How pharmacists use social media

08.02.2024 | Insight

How pharmacists use social media

By Eden Daniel and Doménica Carpio

According to the International Pharmaceutical Federation (FIP), there are over 4 million pharmacists and pharmaceutical scientists across the globe. Many of these discuss elements of their professional lives with one another on social media, asking one another questions, sharing stories and raising awareness of key issues. In a recent analysis of pharmacists’ online conversation we’ve uncovered three key ways pharmacists use social media. 

1. To address healthcare challenges 

Pharmacists on X highlighted diverse healthcare challenges across the globe as they advocated for national-level reforms. 

The most discussed topic, representing 6.7K posts, was mental health. Nearly 2% of these posts highlighted the widespread stigma behind discussing mental health concerns and asking for support. Some encouraged the public to actively seek mental health support while sharing helpful resources, helpline details and lifestyle advice to improve mental health. Others shared links to media and events to raise awareness among peers. For example, on LinkedIn and XLara Zakaria posted a link to her podcast on challenges of mental health conversations.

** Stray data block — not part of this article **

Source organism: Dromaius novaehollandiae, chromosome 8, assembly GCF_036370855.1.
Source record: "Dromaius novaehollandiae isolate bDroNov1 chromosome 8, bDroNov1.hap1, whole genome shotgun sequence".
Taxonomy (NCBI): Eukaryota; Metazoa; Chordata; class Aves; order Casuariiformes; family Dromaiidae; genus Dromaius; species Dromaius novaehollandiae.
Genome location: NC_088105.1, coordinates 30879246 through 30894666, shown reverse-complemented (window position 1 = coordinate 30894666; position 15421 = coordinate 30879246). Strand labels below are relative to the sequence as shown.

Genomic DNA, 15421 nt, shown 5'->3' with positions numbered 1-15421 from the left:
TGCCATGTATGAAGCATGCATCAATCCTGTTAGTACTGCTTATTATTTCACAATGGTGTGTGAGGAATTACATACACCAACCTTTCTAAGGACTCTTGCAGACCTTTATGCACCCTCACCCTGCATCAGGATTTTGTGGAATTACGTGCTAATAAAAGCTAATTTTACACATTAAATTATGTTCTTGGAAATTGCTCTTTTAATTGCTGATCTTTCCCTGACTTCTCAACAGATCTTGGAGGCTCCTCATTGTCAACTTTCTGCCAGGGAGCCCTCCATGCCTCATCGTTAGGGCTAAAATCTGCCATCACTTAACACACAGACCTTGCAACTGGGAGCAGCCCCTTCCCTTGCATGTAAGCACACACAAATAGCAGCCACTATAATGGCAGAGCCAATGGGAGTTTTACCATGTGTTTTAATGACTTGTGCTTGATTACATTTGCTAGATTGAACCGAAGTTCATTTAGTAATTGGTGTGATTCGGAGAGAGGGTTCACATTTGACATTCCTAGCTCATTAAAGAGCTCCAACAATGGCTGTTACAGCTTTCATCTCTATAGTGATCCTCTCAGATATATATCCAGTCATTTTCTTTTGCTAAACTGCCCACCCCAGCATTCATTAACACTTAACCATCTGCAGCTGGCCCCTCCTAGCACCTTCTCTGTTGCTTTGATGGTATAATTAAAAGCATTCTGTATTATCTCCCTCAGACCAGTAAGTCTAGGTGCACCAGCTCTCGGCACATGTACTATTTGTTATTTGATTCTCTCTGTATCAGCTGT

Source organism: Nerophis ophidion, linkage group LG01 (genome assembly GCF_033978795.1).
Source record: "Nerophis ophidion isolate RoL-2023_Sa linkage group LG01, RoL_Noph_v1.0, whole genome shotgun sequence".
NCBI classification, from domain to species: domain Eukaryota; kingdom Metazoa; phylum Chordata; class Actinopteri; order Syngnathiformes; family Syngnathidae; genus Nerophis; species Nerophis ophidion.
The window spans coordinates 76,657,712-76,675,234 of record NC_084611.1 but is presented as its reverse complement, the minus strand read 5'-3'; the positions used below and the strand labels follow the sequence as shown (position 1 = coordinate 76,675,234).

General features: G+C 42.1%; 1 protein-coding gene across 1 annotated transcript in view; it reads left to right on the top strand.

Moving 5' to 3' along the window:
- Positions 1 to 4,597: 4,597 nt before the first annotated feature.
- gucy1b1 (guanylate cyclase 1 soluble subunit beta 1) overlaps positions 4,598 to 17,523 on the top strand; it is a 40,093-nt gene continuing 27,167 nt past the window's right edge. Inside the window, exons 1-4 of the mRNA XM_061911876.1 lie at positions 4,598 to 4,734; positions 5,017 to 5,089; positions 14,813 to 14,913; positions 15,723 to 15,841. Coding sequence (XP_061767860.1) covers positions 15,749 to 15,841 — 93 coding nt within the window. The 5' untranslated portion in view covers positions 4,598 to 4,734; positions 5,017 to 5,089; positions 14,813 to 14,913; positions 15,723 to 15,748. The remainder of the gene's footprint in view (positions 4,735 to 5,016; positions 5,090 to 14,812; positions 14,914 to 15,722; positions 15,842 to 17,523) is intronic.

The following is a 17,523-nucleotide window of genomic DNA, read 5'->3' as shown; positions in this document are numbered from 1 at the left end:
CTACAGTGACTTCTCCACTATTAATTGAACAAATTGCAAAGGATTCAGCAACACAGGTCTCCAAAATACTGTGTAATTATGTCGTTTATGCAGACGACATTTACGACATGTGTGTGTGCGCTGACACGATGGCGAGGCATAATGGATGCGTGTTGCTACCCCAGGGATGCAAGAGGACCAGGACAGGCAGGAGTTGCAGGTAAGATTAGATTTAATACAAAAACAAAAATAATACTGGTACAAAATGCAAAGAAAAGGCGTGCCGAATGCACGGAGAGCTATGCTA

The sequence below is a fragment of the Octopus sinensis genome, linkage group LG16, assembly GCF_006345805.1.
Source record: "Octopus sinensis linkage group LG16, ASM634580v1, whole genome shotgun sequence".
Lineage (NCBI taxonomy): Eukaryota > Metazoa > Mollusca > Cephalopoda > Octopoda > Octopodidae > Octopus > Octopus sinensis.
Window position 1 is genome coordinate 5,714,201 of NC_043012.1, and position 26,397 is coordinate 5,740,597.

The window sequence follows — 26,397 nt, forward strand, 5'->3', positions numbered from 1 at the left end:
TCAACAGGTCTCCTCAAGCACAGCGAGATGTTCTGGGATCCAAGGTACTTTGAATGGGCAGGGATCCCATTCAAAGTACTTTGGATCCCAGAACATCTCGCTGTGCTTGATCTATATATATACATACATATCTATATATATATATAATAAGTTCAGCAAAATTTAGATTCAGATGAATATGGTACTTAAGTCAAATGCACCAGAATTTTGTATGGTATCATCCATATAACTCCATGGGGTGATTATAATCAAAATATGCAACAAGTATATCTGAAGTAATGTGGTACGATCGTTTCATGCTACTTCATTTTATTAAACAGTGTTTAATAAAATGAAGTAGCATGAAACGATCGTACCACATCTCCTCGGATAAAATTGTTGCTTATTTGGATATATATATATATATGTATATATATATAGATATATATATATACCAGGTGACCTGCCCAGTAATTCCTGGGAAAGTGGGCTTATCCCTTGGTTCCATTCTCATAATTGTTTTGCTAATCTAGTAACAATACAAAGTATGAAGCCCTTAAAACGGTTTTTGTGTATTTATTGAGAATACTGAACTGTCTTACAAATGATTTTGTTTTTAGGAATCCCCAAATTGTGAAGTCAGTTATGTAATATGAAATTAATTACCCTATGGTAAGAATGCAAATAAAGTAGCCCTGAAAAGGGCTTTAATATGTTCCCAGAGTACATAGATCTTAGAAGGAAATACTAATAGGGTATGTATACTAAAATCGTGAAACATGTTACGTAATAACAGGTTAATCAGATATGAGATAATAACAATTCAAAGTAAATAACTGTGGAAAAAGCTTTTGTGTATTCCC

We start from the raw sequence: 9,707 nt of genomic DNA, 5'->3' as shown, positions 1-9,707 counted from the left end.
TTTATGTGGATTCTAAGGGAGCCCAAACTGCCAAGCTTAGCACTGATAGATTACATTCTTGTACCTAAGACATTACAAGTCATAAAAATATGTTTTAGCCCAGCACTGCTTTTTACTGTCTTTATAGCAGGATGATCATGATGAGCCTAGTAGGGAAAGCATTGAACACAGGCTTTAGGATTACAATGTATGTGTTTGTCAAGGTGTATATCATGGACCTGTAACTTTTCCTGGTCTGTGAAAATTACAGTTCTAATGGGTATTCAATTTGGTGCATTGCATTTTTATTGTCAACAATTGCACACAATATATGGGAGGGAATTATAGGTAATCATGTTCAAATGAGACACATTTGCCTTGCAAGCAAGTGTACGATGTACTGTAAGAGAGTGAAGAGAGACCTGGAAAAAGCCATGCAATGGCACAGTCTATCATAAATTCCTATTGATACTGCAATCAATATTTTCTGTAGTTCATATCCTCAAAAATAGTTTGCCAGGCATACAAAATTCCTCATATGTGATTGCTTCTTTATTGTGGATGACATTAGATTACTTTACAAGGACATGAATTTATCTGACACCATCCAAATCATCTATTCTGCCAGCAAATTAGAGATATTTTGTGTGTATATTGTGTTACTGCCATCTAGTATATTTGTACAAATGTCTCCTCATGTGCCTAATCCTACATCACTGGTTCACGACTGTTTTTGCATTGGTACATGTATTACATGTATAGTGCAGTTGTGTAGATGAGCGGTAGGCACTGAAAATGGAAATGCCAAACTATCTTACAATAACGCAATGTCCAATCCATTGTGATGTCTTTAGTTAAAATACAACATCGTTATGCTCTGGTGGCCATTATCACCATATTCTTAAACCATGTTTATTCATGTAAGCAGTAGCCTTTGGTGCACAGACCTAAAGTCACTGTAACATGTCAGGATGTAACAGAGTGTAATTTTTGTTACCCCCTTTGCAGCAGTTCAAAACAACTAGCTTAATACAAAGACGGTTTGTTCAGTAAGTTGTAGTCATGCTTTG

While pharmacists discussed mental health throughout the year, the volume of mental health posts peaked by 192% from the average in October due to World Mental Health Day, with #MentalHealthDay being used in 145 posts. The volume of mental health posts also increased by 132% from the average volume in May due to Mental Health Awareness Week, when pharmacists actively spread awareness of the need to prioritise mental health using hashtags like #mentalhealthawarenessweek and #MentalHealthMatters.